Al-Haq underscores the importance of Article 5(3)(g) which requires State Parties to ensure that business enterprises adopt and implement “enhanced human rights due diligence measures to prevent human rights abuses in occupied or conflict-affected areas, including situations of occupation.” However, the language is insufficient and Al-Haq suggests that this provision is expanded by requiring mandatory enhanced human rights and environmental due diligence measures for businesses operating or planning to operate in conflict-affected areas. This includes the identification of risks of serious international law violations of subsidiaries, subcontractors and suppliers with whom an established business relationship is maintained, as well as more urgent and immediate measures, such as divestment and disengagement policies, coupled with legal liability. In addition, the enhanced due diligence must take place prior to the commencement of business activities and throughout all phases of operations. Corporations must refrain from pursuing operations in situations where no independent due diligence assessment can guarantee neither directly causing, contribution or being directly linked to international law violations.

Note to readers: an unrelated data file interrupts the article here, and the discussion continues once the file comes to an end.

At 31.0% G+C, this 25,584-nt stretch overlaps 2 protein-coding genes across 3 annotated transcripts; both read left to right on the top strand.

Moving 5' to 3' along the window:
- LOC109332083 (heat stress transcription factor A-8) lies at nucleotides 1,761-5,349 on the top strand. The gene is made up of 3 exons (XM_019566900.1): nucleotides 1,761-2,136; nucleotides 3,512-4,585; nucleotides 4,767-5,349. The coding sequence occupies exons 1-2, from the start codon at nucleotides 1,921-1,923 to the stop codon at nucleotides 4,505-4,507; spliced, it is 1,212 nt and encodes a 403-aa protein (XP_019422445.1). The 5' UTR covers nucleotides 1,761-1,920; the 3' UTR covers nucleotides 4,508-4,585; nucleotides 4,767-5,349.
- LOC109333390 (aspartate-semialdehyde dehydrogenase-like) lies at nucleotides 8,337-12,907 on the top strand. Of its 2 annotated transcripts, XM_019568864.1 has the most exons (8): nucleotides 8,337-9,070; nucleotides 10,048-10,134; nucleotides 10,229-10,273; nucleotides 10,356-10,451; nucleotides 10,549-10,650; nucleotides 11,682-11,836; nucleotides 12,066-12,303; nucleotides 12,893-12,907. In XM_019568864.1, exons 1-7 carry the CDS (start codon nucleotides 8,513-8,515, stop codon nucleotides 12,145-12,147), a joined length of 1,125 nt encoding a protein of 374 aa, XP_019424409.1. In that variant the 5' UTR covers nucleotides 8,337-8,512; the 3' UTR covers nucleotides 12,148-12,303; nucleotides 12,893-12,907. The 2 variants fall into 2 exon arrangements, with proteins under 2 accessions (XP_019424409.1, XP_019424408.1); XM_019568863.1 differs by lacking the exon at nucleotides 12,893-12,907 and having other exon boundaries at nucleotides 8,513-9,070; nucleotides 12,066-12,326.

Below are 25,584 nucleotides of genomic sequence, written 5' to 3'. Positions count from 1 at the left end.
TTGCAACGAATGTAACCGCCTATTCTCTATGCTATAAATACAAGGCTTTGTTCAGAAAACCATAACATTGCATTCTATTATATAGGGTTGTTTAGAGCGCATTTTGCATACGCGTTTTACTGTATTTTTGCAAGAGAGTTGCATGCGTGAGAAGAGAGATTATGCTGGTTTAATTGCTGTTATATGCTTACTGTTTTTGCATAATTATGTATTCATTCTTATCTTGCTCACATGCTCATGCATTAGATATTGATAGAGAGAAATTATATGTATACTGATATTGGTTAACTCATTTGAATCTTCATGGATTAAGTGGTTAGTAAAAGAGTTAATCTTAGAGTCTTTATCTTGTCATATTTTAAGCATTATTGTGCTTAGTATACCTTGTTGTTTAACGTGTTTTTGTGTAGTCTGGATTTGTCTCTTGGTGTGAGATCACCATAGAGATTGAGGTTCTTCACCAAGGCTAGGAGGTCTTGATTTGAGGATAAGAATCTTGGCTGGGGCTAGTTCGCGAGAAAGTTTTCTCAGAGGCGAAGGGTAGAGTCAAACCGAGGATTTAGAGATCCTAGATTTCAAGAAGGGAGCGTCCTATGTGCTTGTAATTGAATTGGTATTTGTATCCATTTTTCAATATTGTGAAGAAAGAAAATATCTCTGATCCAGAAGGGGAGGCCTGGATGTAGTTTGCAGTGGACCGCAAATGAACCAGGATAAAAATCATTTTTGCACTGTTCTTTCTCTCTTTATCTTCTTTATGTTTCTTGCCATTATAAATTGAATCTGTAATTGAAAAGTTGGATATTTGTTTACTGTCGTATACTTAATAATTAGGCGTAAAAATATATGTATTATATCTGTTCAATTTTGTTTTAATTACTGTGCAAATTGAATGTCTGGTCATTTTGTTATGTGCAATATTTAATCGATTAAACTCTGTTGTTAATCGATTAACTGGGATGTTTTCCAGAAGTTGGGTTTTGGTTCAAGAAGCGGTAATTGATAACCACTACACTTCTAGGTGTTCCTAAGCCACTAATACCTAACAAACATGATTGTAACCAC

In addition, Al-Haq stressed that the instrument, in its current and previous drafts, has neglected the collective right of peoples to self-determination and permanent sovereignty over their natural wealth and resources. In its proposals, Al-Haq recommended that the right to self-determination and permanent sovereignty over natural resources be at the core of this binding instrument. We proposed that the right of all peoples to self-determination be reaffirmed, by explicitly adding a provision in the preamble reaffirming the right and acknowledging that such fundamental right is particularly obstructed in situations such as those resulting from colonialism, apartheid, and occupation.